Home Recipes Jam Up and Jelly Tight: Apple Jelly Is Out of Sight!

Jam Up and Jelly Tight: Apple Jelly Is Out of Sight!

Jam Up and Jelly Tight: Apple Jelly Is Out of Sight!

jar of homemade apple jelly with chopped cranberries

Homemade apple jelly with chopped cranberries for one-two flavor punch.

It’s that time of year when I instinctively begin to ration my homemade preserves. It truly is summer captured in a jar. In the photo, I’m holding one of my favorite concoctions: apply jelly infused with rosemary and punctuated with dried cranberries.  Apple jelly is one of my unsung larder heroes, a jellied jewel of rich flavor.

To me store-bought apple jelly is a diluted impostor,  a bottled blob of sugary pectin with little flavor to speak of.  As a result, there is a true bias in the jam world. When I leave a jar of raspberry jam with a friend, eyes lights up. Should I share some peach preserves, the cooing ensues. But when I hand over my apple jelly, the reaction is similar to that of being offered a wrapped mackerel.  Of course, that reaction is fleeting and rarely repeated if recipients actually open the jar and taste it.  A healthy dollop on a warm biscuit has erased many a misconception on the worthiness of apple jelly.


  1. Tom –

    Have you ever experimented with spicier jams and jellies… perhaps a spicy chutney? I’m partial to the sweet and hot – like a plum jalapeno perhaps. Just wondering – and – love that blog!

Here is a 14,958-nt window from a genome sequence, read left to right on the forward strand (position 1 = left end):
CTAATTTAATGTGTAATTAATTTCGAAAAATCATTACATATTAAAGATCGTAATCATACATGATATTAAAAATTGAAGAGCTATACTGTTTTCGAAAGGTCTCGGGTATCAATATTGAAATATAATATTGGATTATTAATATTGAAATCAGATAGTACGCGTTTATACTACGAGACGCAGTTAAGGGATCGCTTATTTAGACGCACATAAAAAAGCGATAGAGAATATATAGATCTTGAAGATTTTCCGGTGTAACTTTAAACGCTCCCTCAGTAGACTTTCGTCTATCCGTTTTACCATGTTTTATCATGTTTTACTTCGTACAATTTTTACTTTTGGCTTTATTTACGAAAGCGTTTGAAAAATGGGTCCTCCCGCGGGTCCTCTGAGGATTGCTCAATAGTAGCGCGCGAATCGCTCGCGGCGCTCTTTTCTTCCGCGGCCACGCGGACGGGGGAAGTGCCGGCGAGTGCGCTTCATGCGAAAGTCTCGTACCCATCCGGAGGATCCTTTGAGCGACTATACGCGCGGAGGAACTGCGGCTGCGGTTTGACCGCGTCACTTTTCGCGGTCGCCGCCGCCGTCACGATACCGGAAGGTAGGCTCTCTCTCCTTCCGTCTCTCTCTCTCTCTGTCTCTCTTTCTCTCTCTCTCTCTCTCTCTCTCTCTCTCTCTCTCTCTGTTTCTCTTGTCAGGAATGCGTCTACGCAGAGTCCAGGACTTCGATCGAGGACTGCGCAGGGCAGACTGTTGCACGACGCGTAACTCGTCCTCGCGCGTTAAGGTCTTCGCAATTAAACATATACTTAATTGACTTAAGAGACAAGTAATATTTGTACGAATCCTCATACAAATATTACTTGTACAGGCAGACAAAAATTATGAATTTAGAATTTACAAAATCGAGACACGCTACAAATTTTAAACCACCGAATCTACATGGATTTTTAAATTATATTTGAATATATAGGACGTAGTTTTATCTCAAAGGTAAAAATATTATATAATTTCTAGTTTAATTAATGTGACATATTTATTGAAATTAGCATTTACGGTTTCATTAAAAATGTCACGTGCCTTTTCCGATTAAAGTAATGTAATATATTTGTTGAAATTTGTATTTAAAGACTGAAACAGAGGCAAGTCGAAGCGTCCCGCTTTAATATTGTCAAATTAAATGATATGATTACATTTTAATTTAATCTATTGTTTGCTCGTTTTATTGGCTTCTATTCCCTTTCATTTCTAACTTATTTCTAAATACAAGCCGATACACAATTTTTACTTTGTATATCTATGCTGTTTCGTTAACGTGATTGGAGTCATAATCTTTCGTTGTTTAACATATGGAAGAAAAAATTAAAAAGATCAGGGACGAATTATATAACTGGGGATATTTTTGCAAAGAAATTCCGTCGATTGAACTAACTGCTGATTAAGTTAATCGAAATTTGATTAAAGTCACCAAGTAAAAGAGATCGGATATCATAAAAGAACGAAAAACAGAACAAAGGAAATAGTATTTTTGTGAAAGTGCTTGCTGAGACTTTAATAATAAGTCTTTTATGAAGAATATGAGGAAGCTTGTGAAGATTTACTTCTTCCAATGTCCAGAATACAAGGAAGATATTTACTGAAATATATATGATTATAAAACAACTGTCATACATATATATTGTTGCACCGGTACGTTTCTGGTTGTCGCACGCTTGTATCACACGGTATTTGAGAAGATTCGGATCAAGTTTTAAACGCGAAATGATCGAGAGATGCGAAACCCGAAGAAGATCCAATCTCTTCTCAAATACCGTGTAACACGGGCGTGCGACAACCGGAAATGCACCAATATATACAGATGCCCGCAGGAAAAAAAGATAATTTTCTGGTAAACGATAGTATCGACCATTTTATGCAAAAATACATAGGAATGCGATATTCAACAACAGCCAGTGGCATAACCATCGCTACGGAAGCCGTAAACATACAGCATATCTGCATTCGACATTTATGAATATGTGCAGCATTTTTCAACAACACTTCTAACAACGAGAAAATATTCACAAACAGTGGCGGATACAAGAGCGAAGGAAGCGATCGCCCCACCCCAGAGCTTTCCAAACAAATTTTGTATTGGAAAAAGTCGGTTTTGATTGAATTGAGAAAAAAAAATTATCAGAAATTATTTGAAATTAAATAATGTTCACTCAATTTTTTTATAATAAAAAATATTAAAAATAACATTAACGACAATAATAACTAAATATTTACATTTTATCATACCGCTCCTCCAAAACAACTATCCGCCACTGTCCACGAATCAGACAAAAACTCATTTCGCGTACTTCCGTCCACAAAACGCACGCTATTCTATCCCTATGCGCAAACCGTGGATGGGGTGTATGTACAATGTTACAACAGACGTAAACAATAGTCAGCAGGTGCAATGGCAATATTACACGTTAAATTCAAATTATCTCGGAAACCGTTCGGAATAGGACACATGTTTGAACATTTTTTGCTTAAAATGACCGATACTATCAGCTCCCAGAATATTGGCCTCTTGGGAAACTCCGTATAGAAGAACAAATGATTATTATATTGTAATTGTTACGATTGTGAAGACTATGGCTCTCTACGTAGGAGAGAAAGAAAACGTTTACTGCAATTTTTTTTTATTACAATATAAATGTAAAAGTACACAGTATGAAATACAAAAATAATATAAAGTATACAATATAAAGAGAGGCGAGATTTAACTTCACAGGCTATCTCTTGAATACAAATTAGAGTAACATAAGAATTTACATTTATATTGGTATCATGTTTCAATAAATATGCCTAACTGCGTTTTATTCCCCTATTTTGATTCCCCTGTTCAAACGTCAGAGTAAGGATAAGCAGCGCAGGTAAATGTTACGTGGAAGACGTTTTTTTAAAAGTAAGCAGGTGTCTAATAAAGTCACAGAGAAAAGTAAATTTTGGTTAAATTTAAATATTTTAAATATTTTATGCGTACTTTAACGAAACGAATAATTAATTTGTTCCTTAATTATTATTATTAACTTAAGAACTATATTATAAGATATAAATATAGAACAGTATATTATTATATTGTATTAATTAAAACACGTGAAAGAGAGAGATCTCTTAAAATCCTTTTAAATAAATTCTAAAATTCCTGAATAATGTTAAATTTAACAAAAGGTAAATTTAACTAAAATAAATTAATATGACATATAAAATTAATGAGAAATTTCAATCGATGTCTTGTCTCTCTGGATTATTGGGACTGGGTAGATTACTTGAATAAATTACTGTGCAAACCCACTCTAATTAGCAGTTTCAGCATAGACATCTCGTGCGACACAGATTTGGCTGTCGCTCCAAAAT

2. Absolutely, I’m a huge fan of chutneys and usually make a spicy peach chutney, great with ham and chicken. I make a fall chutney with plums, pears, apples and quince that works just fine with a big old roast beef sandwich or block of cheddar. I’ll start including recipes shortly. -TC

  3. Tom,

    Just found your site and looking forward to ripe peaches. Would you share your apple jelly recipe?

    Many thanks

    Ann (warm and humid in Boston, almost like mid-August)

    • Hi Tammy, Jellies usually set up by the time it cools to room temperature. If it’s still liquid it didn’t reach the jellying point which is 220 degrees at sea level. Here’s a really good link with a good explanation and elevation adjustments for temperature: http://nchfp.uga.edu/how/can_07/jelly_point.html
      I’m a sea level so it’s pretty easy for me to adhere to the 220 F rule.


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